Self-Injury

People cope with difficult thoughts, feelings, or situations in different ways. Some people cope by injuring themselves on purpose—and it may be the only way for them to feel better. Self-injury may seem frightening, but it’s important to look beyond the injuries and see what’s really going on.

What is self-injury? Self-injury means that someone hurts themself on purpose but doesn’t intend to end their life. Common acts of self-injury include cutting skin, burning skin, hitting yourself to the point of injury, and preventing wounds from healing. Self-injury itself isn’t a mental health challenge, but may be a sign that someone needs care and support. In some cases, self-injury can be a sign of a mental health problem. People self-injure for many different reasons. Some people self-injure:

  • To cope with anxiety or depression
  • To cope with loss, trauma, violence, or other difficult situations
  • To ‘punish’ themselves
  • To turn emotional pain into physical pain
  • To feel ‘real’ and counter feelings of emptiness or numbness
  • To feel euphoria
  • To regain control of their bodies
  • To simply feel better

People who self-injure are not trying to end their lives, but they can experience those thoughts. When they self-injure, they are trying to cope with difficult or overwhelming thoughts or feelings.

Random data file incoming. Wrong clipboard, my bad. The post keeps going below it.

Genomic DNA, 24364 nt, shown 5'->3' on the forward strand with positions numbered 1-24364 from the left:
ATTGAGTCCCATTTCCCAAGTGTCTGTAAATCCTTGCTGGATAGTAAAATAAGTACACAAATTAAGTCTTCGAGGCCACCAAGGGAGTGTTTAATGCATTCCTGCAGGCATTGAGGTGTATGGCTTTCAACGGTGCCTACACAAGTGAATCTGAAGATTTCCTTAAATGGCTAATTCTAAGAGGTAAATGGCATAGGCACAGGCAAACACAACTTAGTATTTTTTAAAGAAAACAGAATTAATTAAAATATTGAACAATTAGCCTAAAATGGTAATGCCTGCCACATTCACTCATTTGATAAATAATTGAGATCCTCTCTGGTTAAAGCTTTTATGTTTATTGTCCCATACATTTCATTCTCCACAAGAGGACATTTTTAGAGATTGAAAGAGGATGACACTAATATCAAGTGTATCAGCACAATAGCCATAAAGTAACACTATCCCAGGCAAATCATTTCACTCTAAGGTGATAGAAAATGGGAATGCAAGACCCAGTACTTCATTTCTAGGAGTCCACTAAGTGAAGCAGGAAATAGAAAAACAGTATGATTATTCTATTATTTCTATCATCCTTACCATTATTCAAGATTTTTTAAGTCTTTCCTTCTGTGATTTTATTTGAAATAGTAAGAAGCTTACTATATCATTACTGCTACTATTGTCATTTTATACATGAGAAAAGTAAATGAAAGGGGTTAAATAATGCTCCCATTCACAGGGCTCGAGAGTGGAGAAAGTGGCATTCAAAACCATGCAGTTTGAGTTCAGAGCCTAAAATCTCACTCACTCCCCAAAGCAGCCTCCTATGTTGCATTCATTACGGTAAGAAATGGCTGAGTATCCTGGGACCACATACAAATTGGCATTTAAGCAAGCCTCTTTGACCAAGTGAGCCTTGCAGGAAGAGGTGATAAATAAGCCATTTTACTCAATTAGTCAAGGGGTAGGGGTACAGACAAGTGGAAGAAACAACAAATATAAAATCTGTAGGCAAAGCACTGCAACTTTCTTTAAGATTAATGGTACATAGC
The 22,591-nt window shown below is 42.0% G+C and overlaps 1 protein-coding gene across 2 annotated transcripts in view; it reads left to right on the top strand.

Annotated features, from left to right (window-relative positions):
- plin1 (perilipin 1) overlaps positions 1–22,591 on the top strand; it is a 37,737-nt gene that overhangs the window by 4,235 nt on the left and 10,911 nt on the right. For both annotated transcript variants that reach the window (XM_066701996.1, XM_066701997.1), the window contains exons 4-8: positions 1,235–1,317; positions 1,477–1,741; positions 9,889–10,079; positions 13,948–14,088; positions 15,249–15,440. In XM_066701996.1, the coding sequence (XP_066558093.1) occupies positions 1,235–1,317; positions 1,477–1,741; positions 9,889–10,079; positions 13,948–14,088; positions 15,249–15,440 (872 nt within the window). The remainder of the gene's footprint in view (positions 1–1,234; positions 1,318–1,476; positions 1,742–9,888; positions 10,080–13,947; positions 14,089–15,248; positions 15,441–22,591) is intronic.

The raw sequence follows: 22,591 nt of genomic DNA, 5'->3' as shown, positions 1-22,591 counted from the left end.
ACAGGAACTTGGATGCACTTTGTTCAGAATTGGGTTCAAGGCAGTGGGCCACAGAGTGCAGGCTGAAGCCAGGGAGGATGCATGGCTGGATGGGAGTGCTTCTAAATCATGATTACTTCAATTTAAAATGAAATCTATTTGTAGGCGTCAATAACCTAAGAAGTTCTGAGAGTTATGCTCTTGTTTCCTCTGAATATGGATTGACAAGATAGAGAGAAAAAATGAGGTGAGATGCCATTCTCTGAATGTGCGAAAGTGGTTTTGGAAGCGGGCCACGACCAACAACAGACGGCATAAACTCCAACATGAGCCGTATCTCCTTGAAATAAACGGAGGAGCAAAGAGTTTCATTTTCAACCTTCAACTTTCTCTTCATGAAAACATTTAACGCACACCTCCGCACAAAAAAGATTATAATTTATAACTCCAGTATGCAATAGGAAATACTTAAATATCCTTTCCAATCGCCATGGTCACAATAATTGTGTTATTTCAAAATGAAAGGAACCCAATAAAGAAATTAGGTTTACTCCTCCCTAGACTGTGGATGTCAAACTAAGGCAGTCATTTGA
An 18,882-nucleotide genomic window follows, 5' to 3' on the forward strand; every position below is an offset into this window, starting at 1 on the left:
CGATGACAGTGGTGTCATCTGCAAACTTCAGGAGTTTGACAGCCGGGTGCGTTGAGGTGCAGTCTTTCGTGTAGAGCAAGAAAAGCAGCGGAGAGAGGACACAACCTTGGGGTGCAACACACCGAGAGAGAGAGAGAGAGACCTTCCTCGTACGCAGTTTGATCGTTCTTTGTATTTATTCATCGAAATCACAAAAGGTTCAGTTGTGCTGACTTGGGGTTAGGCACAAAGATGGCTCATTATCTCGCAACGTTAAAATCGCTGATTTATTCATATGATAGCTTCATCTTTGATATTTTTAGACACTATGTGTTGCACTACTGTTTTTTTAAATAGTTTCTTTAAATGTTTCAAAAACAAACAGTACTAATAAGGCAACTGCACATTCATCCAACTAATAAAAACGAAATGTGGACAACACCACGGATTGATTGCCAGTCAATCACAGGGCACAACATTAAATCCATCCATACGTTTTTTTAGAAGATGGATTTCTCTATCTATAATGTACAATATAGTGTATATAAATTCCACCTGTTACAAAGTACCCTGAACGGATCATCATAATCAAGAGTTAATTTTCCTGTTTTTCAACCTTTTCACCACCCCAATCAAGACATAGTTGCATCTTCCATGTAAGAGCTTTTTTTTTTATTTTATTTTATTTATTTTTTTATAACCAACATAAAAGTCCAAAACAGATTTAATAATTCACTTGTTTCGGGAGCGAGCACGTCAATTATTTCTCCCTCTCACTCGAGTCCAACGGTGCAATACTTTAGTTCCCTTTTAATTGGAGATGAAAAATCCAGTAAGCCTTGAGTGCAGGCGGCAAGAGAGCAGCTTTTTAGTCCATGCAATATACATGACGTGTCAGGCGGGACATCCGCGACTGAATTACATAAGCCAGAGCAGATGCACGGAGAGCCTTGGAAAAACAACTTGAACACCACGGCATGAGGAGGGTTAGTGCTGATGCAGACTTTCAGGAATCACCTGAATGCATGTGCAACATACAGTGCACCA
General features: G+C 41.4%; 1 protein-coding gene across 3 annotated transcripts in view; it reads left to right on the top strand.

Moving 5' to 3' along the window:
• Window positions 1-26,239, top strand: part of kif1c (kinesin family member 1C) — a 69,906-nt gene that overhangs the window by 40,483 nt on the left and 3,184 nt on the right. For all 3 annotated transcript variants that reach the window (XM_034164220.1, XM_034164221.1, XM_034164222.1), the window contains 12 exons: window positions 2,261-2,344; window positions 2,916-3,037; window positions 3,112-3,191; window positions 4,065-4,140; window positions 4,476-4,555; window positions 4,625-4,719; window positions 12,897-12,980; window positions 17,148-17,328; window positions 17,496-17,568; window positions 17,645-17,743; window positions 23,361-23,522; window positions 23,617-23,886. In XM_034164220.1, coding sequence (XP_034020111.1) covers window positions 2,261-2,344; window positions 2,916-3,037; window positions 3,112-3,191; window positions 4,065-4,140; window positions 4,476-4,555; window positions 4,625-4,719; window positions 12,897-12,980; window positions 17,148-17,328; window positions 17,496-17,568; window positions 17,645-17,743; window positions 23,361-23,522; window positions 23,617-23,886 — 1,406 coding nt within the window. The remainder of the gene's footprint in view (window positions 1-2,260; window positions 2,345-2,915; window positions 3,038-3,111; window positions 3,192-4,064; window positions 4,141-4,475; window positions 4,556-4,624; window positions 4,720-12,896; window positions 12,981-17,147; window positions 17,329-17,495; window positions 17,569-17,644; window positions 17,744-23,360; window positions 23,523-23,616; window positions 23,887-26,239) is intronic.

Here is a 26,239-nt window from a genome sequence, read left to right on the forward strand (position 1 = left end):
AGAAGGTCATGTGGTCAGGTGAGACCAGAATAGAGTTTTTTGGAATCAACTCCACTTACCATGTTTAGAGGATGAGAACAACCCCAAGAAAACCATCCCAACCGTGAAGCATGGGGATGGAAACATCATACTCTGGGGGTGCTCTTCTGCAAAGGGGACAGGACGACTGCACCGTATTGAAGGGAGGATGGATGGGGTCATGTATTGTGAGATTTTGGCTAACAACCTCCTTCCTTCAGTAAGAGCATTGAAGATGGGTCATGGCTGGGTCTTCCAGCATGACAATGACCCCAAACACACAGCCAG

Warning Signs

People who self-injure often hide the behaviour. They may feel embarrassed or ashamed, and they may avoid talking about it. Warning signs include:

  • Unexplained frequent injuries, such as cuts and burns
  • Unexplained scars
  • Wearing long pants and long-sleeved shirts all the time, even in warm weather
  • Low self-esteem
  • Problems handling emotions
  • Problems with relationships

Who does it affect?

Self-injury can affect anyone, but it’s more common during the teenage years and among females. Self-injury is also more likely to affect people who have experienced stressful or traumatic life events, people who have a hard time coping with their feelings, and people who experience low self-esteem.

Counselling and support

If self-injury isn’t related to a mental health challenge, it’s still best to talk with a mental health professional or a school counsellor.

Mental Health Challenges